Methylenetetrahydrofolate reductase (MTHFR) is an enzyme that breaks down the amino acid homocysteine. The MTHFR gene that codes for this enzyme can mutate, which can interfere with the enzyme’s ability to function normally or completely inactivate it.
People have two MTHFR genes, inheriting one from each of their parents. Mutations can affect one (heterozygous) or both (homozygous) of these genes.
There are two common types, or variants, of MTHFR mutations: C677T and A1298C.
These gene mutations are relatively common. In fact, in the United States, around 25% of people of Hispanic descent and 10–15% of people of Caucasian descent have two copies of C677T.
The mutations can lead to high levels of homocysteine in the blood, which may contribute to several health conditions, including:
This article looks at MTHFR mutations in more detail, including related health conditions, diagnosis, and treatment options. It also discusses how MTHFR mutations can affect pregnancy.
Mutations in the MTHFR gene can affect the body’s ability to process amino acids — namely, homocysteine — which can lead to some adverse health outcomes.
Conditions that researchers have associated with MTHFR gene mutations include:
- homocysteinemia, which is the term for abnormally high levels of homocysteine in the blood or urine
- ataxia, which is a neurological condition that affects coordination
- peripheral neuropathy, which is a neurological condition that damages the nerves
- microcephaly, which is a condition present at birth in which the head is smaller than usual
- scoliosis, which refers to an abnormal curvature of the spine
- anemia, which means that there is a lack of healthy red blood cells in the body
- cardiovascular diseases, such as blood clots, stroke, and heart attack
- mental health conditions, such as depression
- behavior disorders, such as attention deficit hyperactivity disorder
Symptoms vary among individuals and depend on the type of mutation they have. People usually do not know they have an MTHFR mutation unless they experience severe symptoms or undergo genetic testing.
Having one or two MTHFR mutations can slightly increase the levels of homocysteine present in the blood. This condition is called homocysteinemia.
Homocysteine is an amino acid that the body produces by breaking down dietary proteins. Having high levels of homocysteine can damage blood vessels and lead to blood clots. People who have high homocysteine levels tend to have low levels of vitamin B12.
Complications associated with having homocysteinemia due to MTHFR mutations include:
- abnormal blood clotting
- developmental delays
- blood clots
- poor coordination
- numbness or tingling in the hands and feet
A doctor can determine whether or not a person has an MTHFR variant by reviewing their medical history, considering their current symptoms, and performing a physical examination. The doctor may recommend running a blood test to check the person’s homocysteine levels.
Although it is possible to identify an MTHFR gene mutation through genetic testing, organizations such as the American Heart Association (AHA) recommend against screening for common MTHFR gene variants in regard to cardiovascular risk.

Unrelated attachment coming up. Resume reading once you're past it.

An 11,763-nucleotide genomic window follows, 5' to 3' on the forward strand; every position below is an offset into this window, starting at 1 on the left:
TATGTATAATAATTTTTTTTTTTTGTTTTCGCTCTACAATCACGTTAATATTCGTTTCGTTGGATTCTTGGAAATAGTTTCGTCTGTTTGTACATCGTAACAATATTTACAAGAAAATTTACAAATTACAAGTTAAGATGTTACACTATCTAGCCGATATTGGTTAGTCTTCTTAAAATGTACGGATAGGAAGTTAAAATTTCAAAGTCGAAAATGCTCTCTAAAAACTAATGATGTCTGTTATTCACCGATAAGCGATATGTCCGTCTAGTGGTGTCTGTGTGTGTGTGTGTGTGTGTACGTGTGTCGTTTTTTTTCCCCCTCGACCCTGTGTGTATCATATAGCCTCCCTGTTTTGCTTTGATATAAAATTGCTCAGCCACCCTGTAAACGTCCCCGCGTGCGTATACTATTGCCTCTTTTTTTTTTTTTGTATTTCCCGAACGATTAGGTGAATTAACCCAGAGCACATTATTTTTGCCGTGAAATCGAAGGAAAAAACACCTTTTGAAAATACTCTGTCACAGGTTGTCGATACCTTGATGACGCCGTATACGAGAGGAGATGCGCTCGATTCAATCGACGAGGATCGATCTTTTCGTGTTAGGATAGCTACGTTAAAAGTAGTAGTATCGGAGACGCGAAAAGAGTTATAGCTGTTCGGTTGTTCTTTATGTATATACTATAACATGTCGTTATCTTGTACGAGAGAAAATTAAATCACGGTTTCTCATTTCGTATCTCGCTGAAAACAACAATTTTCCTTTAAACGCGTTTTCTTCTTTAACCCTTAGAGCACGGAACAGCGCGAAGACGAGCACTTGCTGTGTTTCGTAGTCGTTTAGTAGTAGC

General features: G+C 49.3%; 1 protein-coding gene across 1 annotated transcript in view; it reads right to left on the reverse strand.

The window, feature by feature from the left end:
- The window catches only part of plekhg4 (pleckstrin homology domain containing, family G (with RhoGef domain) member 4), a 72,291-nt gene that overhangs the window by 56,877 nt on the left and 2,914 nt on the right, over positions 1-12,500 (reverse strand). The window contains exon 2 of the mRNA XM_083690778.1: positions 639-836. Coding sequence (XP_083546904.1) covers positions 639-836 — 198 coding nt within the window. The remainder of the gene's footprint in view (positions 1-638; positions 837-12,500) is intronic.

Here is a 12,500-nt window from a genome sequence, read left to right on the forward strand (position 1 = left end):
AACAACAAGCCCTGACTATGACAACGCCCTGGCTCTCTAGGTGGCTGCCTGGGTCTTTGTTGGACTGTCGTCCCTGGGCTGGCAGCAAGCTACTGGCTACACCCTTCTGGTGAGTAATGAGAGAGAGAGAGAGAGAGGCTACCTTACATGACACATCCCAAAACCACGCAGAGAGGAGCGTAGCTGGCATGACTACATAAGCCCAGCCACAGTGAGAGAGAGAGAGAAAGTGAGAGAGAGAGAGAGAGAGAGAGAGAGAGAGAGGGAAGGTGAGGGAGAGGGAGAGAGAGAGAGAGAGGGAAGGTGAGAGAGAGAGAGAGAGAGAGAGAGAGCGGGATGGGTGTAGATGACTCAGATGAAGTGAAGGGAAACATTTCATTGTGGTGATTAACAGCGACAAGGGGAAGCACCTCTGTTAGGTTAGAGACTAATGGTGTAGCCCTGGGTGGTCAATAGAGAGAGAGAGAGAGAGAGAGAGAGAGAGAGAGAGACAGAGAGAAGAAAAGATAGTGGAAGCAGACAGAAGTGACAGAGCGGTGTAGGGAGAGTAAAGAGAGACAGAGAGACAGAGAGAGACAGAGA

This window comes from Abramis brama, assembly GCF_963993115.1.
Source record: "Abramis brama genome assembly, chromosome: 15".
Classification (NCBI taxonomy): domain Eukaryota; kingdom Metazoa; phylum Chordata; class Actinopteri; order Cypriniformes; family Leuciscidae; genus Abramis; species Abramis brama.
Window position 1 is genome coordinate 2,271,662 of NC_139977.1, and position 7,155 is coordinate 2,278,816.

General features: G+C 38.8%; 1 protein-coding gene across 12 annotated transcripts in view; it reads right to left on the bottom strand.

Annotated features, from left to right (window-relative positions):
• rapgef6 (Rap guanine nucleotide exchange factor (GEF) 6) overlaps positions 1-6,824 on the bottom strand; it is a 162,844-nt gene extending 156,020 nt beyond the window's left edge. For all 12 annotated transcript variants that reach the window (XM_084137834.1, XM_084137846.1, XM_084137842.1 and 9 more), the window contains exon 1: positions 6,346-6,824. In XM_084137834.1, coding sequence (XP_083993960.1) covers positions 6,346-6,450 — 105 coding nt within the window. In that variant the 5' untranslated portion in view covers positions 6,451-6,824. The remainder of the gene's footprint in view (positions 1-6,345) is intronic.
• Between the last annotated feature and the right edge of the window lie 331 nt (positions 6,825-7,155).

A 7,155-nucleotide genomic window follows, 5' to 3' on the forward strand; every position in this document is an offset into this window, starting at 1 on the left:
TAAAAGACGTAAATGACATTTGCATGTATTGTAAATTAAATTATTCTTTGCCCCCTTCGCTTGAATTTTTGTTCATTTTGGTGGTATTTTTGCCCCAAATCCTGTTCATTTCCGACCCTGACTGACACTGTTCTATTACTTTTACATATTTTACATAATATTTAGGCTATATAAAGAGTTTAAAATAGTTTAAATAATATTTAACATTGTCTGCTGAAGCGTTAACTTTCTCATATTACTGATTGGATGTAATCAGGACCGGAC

This is because the common gene mutations alone, without other symptoms, are not considered major risk factors for heart disease, and the results of testing have little impact on medical management.
For example, people with high homocysteine levels due to folate or vitamin B12 deficiencies can take folic acid or vitamin B12, respectively. While there is some evidence that L-methylfolate may be better utilized, it’s a myth that people with this mutation can’t take folic acid.
MTHFR mutations will not change a person’s treatment plan for any other condition they happen to have. If a person with an MTHFR mutation has a blood clot, for example, they will usually receive the same treatment for the blood clot as someone who does not have this type of mutation.
Researchers have conducted multiple studies to determine the relationship between this type of mutation and pregnancy complications. However, the data have been insufficient in their conclusions.
Existing research has not shown that attempting to intervene in an MTHFR mutation would change the outcome of a pregnancy. For this reason, current guidelines from multiple sources state not to screen for this mutation routinely.
People inherit one copy of the MTHFR gene from each of their parents, which means that everyone has two MTHFR genes. Mutations can occur in one or both of these genes.
Having a parent or close relative with an MTHFR gene mutation can increase a person’s risk of inheriting the same variant themselves.
People with two parents who have a mutation have an increased risk of having a homozygous MTHFR mutation.
A person should contact a doctor if they experience any symptoms of a folate or vitamin B12 deficiency, which may include:
- shortness of breath
- a loss of appetite or unintentional weight loss
- muscle weakness
- numbness, tingling, or pain in the hands or feet
- dizziness or a loss of balance
- mouth sores
- mood changes
A person should also contact a doctor if they experience any symptoms of anemia, which may include:
- shortness of breath
- an irregular heartbeat
MTHFR mutations do not affect everyone in the same way. People who have one or more MTHFR variants may have higher-than-normal levels of homocysteine in their blood or urine.
Although existing research has identified associations between MTHFR variants and numerous health conditions, more research is necessary to determine the exact effects of these gene mutations on health.
People can speak with a doctor about the benefits and risks of genetic testing. However, most health organizations do not recommend genetic testing unless a person experiences significant health effects.